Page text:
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Is Sexual Fantasy Your Best Story?

Want to be free from a sexual vice? Enter a better story.

A part of me is embarrassed at how excited I get when a movie I’ve been waiting for finally hits the big screen. But if box office revenues are any indicator, I’m not the only one. There’s something that stirs in us when we watch a bigger-than-life story unfold. For a couple of hours, we feel we’re a part of it, a part of something more, even that we are something more.

So much of what we struggle with sexually is about the same thing. The nakedness in our fantasies communicates what nakedness is meant to, messages like, “You are fully seen and fully loved,” and “You are worth all of me.” Except that it’s not real. The longing is good, but where we go to try to fill the longing isn’t.

The longing is a longing to return to Eden. Deep down, beneath the physical arousal or the romantic desire, what we want is for someone to make us feel like we are a part of something more, that we are something more.  

And this tells us something about what we were created for.  

God was not bored and looking for entertainment when He made the world–He wasn’t lonely, unfulfilled, or in need of someone to serve Him. He had everything He needed, and He wanted for nothing.  

So why did He make . . . well, us?  

At the start of all things, God made the first human’s body from dust on the ground (Genesis 2:7). Like an artist molding clay, He worked with care and attention. This was the creature He’d decided would be made “in His image” (Genesis 1:27), and He had something special in mind.  

Then He did something absolutely unexpected:  

He moved right up close to the man’s face . . .  

. . . and Breathed.  

So back to my question: Why did God make us?  

He made us to love us. The uncreated God was giving something of Himself, His life, to created man. In essence, God was saying, in essence, “I choose you. I give Myself to you.”  

Man’s response to God’s love? In essence, “I don’t choose You.” You can see it for yourself in Genesis 3, or throughout the pages of Scripture, or out your front window, or in your own life. Maybe through sexual sin, judgment, anger, fear, or pride. We were created to be key characters, glorious and good, the main love interest in God’s grand story, and we traded it for a bit part.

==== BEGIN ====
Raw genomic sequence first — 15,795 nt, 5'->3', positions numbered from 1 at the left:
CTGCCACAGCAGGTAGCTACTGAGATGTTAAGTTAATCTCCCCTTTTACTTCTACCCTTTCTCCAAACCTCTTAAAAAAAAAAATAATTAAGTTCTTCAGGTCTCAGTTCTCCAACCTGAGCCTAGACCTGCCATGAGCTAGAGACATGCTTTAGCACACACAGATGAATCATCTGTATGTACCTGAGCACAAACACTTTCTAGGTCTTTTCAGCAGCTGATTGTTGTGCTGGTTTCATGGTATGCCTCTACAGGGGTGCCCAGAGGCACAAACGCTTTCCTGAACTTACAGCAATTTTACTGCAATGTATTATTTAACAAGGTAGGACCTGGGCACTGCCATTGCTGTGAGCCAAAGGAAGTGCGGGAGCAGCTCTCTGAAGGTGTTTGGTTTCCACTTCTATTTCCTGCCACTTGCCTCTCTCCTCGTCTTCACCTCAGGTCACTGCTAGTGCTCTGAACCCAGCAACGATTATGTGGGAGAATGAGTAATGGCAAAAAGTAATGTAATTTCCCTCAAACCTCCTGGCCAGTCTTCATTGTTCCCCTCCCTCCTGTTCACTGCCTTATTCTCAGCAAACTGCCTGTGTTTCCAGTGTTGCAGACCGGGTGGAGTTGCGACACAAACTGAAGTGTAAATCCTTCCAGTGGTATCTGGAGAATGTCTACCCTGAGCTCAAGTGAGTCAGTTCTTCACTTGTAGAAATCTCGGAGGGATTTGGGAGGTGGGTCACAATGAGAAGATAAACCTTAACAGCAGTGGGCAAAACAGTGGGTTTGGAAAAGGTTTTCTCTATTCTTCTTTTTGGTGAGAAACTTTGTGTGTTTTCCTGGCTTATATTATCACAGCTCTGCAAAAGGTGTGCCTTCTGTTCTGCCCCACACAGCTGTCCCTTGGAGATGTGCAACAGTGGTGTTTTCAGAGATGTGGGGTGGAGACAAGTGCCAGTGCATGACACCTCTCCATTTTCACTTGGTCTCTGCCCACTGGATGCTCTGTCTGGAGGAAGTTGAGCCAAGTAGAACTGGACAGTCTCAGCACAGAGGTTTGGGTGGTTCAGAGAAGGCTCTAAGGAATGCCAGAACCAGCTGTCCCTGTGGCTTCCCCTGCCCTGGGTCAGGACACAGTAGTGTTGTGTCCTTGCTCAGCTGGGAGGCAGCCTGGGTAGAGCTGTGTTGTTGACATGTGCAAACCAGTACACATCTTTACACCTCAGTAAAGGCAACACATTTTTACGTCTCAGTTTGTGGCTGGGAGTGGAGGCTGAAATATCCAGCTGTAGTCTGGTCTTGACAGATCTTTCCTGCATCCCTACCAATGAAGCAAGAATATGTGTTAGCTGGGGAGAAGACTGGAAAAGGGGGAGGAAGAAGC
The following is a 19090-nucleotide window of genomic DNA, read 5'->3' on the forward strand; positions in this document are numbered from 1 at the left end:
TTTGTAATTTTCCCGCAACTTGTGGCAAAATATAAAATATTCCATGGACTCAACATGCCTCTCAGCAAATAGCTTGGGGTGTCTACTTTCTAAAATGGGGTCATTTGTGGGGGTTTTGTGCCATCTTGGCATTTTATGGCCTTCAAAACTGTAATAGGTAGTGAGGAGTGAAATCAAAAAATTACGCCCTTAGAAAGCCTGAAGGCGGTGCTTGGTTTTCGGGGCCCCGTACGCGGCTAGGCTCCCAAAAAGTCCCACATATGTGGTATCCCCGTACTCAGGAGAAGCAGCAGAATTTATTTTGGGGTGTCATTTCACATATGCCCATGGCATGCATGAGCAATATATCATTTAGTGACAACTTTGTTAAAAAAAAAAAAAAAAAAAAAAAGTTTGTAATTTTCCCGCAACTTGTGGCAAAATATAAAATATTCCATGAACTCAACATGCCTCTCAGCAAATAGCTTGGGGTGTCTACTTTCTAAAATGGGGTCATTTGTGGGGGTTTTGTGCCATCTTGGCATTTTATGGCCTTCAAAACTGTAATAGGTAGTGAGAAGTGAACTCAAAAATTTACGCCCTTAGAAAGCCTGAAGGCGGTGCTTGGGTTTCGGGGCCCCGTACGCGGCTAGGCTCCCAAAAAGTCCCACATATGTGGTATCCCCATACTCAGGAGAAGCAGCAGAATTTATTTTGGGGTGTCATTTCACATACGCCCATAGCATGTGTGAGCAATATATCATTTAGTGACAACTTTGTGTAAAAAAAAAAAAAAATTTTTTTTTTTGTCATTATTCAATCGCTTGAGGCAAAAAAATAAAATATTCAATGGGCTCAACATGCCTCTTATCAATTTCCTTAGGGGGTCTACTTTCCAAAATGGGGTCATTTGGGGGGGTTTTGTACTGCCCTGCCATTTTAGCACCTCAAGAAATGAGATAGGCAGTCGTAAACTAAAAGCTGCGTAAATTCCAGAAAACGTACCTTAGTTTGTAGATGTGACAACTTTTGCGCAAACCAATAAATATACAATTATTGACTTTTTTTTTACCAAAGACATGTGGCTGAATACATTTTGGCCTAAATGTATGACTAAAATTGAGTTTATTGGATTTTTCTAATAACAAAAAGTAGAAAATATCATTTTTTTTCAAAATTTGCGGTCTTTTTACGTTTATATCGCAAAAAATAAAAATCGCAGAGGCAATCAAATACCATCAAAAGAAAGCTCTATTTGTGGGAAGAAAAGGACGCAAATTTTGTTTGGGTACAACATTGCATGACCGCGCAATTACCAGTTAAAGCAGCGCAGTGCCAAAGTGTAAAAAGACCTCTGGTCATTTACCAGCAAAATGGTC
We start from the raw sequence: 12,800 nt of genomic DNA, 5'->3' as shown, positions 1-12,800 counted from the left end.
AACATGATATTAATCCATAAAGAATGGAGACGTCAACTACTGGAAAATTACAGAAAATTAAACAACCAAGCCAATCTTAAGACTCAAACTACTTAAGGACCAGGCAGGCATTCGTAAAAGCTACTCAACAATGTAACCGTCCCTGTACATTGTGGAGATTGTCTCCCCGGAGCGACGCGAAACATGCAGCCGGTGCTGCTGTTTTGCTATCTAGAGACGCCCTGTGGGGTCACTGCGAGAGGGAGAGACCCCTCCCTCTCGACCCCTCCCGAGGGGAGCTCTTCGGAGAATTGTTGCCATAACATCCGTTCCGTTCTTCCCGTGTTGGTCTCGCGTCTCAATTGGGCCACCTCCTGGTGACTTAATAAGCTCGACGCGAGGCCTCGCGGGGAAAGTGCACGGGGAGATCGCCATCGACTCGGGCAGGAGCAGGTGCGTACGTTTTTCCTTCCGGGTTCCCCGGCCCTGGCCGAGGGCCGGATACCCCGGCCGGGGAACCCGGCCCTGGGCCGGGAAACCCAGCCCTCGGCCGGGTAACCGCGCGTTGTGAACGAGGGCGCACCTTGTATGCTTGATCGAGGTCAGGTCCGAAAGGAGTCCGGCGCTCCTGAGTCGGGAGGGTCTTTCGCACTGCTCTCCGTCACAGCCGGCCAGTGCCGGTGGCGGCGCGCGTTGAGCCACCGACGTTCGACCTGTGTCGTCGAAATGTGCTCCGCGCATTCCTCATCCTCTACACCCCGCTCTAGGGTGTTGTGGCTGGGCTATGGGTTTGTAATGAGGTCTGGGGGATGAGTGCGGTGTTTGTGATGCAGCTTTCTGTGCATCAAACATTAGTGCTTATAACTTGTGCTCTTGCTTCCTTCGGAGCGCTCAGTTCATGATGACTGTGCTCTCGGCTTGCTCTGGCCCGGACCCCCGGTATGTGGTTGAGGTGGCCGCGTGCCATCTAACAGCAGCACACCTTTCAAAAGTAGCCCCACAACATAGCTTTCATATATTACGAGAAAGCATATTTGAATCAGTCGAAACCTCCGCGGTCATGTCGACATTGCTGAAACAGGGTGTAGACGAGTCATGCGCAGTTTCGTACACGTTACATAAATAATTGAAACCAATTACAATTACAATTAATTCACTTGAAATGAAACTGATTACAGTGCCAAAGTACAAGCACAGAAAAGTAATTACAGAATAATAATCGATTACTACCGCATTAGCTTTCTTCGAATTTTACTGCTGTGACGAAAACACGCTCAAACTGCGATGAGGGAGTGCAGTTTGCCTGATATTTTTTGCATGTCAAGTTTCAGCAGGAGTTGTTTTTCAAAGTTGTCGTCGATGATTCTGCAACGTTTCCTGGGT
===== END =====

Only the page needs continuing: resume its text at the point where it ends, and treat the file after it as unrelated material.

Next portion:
Thank God the story’s not finished. The same God who gave Himself to us at creation, gives Himself to us anew at the incarnation. God became flesh to rescue our flesh.  

Whatever your struggles today, He doesn’t see a bad movie He wants to walk out on. He comes for you, powerfully, intimately, right where you need Him the most. This was true for a clay man at the beginning of time, an old man as good as dead without any offspring, the youngest son of Jesse, a young Jewish girl named Mary, an average fisherman and his brother Andrew, and a murderous Pharisee. And it’s true for you.  

Are you covered in dust? Is your story far from glorious? Stop looking to fill the void in box office hits or sexual sin. Instead, invite Jesus right into where you are. Breathe in His Holy Spirit. He can turn something like dirt into something like Him. In fact, He loves to. 

For you,
Josh

Josh Glaser, Executive Director
josh@RegenerationMinistries.org

2 thoughts on “Is Sexual Fantasy Your Best Story?”

  1. This article nails the REAL desire. I thought habitually about homosexual scenes with men whom I had socially connected with. But what I really wanted & needed was a great friend who liked me & would hang out with me, with no need for wrong gratification or false affirmation. This turned out to be Jesus, who took away the wrong desires & through good counsel led me into friendships without sexual lust. It’s great to be friends without guilty fantasies.

  2. Keith, I can second your comment with my own experience.

    I’m also a man with SSA. So naturally my fantasies focus on other men. However I never ever have nor ever wanted to have any fantasies about men who are near and dear to me like close friends. And that’s a line I have never crossed.

    Why is this? Like you said, fantasies mask what we really desire and need: intimate (I don’t mean sexual) relationships with other men. Once we have this kind of relationship with someone our fantasies are no longer needed. We have gotten what we were looking for.

    I don’t speak for other men but only for me: I know where my SSA come from. I know where they originate. And so what you said and I have experienced myself makes perfectly sense.

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